NOW IS an ideal time to prepare dressing your home for the festive season. Decorating in the past relied on natural materials. Candles, homemade paper flowers, gingerbread shapes and confectionery-decorated evergreens.
Holly, ivy, yew, mistletoe, box and laurel garlanded homes, and a yule log was burned to bring prosperity and protect from evil. In mid-Victorian times Christmas became more extravagant and sophisticated Christmas decorating began to creep into affluent homes with real silver tinsel garlands and blown glass ornaments. More modest families would create decorations from coloured paper, scraps of lace and handmade trinkets, and there is much from historical decorating traditions we can copy today.
Handmade, natural and vintage looks are popular, so collect pine cones, decorative twigs and evergreen stems. and scour local sales and charity shops for vintage jewellery, pretty china and fabric swatches.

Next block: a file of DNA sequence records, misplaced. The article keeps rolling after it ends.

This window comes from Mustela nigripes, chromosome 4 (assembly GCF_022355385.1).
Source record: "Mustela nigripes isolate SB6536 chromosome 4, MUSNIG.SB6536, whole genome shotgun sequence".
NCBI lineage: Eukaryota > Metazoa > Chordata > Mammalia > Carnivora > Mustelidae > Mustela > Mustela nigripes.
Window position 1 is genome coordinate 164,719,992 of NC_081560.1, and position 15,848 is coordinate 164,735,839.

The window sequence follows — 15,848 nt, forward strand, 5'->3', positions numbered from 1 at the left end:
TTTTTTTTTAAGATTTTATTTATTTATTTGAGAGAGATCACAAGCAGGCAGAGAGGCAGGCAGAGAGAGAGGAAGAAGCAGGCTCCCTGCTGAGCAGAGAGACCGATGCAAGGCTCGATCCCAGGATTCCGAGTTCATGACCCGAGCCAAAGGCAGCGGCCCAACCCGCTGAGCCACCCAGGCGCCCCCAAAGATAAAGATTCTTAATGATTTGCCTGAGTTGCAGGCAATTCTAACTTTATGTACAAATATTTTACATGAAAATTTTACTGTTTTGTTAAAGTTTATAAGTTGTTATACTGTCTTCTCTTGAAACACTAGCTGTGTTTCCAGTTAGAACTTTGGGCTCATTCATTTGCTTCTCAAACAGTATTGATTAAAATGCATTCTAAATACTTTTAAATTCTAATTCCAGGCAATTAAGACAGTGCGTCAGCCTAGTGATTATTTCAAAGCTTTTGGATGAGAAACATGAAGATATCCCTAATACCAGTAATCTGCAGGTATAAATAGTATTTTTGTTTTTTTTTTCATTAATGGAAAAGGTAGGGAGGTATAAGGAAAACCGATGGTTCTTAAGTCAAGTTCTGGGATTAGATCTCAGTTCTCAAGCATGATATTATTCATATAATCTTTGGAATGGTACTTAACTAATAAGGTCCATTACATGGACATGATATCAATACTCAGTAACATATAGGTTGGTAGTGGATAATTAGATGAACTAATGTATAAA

Get baking to produce your own tree decorations and edible gifts. Non-edible food decorations are a Christmas classic. Stud oranges with cloves to make a pomander and tie with ribbon. Dried orange slices and cinnamon sticks not only look good, they smell divine. (To make, cook thick slices of orange in a warm oven for around 40 minutes then dry off in an airing cupboard.) Tie up sticks of cinnamon and arrange in a bowl with the dried slices.
Pat Elliott, The Borders Design House. Visit our website for design services, courses and workshops. Start a new career as a Homestyle Advisor or learn to ‘Be Your Own Designer’ with our distance-learning interior design courses (07765 057 409, thebordersdesignhouse.co.uk)